Title: Fungal genome assembly and annotation: B. bassiana case study
Abstract: Fungi are cosmopolitan organisms which colonize a variety of environments. Members from this taxonomic group aid combatting crop pests of worldwide importance. This capability of broad “conquering” is directly linked to the fungi’s ability to produce a mixture of enzymes and molecules, usually encoded by a cluster of genes. The entomopathogenic fungi B. bassiana has a worldwide distribution and therefore has been well studied for pest management; nonetheless more efforts are required to increase its potential from an industrialized point of view, especially in the tropics. We studied eight B. bassiana genomes from Neotropical origin to complete its genome assembly as a first approach to exploit its biopesticide capacity. Despite shown utility, in Latin-American countries, budget might be a restrictive factor to produce both long and short read sequence data but should not avert to fulfill the assembly task. We implemented a bioinformatic pipeline which demonstrated suitability for short-read data only, which consisted of QC validation, genome completeness, gene-calling and further functional annotation. An important tool to accomplish this pipeline was MeDuSa which aids in the contigs ordering and orientation. From comparative genomics we determined our final assemblies had similar genome metrics as B. bassiana 2860 and 8028 reference genomes and determined differences in the presence of virulent associated genes within our isolates which grouped mostly in single copy orthogroups. Our proven pipeline demonstrated the importance of both, having bioinformatic abilities and access to HPC facilities to handle genomic data and boost the current knowledge of neotropical fungal diversity.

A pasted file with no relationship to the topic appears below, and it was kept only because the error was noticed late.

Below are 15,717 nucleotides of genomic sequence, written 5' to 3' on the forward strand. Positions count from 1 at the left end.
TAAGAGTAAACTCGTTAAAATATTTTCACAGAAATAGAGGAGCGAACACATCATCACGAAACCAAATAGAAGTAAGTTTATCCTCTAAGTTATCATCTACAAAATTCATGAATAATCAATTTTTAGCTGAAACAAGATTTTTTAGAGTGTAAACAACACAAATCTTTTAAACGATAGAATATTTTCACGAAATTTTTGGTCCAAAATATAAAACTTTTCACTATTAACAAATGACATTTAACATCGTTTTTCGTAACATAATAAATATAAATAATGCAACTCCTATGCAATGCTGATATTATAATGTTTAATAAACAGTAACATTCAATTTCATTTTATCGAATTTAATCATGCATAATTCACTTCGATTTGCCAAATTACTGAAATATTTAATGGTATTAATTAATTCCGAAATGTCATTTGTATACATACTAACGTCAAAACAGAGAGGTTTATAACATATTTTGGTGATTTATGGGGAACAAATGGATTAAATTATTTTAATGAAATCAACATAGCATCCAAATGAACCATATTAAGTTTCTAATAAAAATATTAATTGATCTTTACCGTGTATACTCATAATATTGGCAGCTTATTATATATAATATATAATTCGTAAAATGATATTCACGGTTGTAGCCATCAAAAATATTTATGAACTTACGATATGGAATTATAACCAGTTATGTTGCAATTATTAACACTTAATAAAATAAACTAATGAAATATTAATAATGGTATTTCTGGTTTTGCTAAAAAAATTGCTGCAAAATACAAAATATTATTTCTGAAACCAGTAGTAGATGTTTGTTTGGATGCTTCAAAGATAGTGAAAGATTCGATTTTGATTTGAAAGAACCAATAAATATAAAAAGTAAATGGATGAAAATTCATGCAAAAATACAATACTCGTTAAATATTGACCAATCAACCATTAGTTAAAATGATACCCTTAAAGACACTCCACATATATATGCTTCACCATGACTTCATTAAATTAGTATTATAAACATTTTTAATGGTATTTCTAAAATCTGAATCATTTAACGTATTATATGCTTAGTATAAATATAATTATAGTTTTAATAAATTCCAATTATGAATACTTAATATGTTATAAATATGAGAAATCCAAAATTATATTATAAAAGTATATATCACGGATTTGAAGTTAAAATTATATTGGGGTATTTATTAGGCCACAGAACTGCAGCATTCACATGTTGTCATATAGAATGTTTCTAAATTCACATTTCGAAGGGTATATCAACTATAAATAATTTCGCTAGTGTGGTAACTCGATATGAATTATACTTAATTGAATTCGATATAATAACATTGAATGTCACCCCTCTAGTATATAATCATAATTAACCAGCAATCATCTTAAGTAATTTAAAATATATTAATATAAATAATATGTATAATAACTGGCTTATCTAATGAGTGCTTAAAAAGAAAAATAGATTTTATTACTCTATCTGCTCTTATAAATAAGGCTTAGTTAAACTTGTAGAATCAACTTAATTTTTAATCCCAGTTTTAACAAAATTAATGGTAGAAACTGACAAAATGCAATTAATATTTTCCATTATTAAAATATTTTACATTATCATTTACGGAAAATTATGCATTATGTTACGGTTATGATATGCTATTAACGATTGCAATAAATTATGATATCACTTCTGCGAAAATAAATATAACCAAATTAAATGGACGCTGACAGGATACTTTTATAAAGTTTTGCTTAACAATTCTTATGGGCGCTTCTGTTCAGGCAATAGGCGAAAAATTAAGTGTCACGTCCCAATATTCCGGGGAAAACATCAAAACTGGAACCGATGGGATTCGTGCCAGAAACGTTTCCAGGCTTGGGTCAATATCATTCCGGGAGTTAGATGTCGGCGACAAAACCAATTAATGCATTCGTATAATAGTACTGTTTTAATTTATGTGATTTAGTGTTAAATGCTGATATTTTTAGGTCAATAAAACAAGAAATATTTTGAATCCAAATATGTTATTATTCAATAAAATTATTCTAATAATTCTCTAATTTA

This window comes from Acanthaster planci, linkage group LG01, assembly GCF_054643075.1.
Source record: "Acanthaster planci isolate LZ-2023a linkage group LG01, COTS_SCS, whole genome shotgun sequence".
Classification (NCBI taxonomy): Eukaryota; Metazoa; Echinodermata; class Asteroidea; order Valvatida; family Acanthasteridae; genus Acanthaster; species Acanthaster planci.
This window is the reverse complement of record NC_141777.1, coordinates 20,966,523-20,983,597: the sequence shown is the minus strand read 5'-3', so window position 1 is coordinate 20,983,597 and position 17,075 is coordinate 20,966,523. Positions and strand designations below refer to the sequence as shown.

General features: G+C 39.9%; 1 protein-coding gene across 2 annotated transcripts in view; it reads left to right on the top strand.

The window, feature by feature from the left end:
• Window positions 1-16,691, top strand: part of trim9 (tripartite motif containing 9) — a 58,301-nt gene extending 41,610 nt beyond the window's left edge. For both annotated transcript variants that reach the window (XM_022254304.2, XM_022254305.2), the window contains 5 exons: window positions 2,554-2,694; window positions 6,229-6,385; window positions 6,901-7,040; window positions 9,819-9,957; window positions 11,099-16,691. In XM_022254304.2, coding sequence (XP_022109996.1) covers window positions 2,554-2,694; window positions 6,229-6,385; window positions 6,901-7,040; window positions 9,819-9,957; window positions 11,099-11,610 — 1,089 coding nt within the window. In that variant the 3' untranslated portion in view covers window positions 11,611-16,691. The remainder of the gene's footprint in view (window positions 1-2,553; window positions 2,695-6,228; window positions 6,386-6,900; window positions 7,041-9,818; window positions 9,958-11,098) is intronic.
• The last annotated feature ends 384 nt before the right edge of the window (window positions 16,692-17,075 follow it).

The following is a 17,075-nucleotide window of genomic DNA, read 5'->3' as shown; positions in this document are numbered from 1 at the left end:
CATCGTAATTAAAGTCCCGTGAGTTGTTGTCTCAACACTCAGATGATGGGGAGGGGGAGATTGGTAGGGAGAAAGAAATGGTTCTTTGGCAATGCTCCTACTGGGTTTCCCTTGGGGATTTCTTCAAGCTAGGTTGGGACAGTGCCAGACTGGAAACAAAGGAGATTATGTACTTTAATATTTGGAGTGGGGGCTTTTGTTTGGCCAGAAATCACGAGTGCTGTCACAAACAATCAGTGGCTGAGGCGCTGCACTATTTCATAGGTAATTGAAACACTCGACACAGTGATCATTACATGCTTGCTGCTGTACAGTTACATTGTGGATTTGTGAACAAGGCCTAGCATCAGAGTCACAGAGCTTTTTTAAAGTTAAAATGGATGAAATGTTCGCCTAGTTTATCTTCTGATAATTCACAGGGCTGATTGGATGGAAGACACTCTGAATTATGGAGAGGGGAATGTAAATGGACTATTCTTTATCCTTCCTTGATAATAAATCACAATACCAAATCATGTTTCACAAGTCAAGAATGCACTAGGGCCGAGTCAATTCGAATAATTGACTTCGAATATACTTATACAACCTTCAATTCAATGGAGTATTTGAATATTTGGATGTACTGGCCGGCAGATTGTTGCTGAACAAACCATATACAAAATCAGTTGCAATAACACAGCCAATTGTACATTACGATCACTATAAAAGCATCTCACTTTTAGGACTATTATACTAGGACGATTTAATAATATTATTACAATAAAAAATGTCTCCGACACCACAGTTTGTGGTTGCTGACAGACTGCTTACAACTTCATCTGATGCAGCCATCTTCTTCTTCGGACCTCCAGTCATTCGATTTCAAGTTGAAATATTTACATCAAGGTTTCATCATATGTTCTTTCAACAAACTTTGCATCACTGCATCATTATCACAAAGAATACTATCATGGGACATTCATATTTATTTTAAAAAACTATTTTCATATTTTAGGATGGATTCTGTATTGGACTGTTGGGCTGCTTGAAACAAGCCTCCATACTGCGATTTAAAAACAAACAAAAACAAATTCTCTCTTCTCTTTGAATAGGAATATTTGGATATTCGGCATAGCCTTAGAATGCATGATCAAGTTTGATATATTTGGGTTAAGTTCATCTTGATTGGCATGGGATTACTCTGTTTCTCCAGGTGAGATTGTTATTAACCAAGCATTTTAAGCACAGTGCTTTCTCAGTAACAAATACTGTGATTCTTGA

Bio: Stefany Solano-González is an associate professor at the School of Biological Sciences, National University of Costa Rica (UNA), where she coordinates the Applied Bioinformatics Laboratory (https://www.biologia.una.ac.cr/index.php/conozcanos-labap). She holds a B.Sc. on Biology with emphasis on Biotechnology from UNA and a Ph.D. on Biological Sciences, from the Institute of Integrative Biology at the University of Liverpool, UK. She has teaching experience in undergraduate and postgraduate university programs. During her work experience she has conducted research projects related to genetic analysis, fungal secondary metabolites, bioinformatics and comparative genomics, on which she has published research article. Currently she is studying biosurfactant production from Costarrican mangrove isolated fungi, to manipulate and exploit this type of molecules.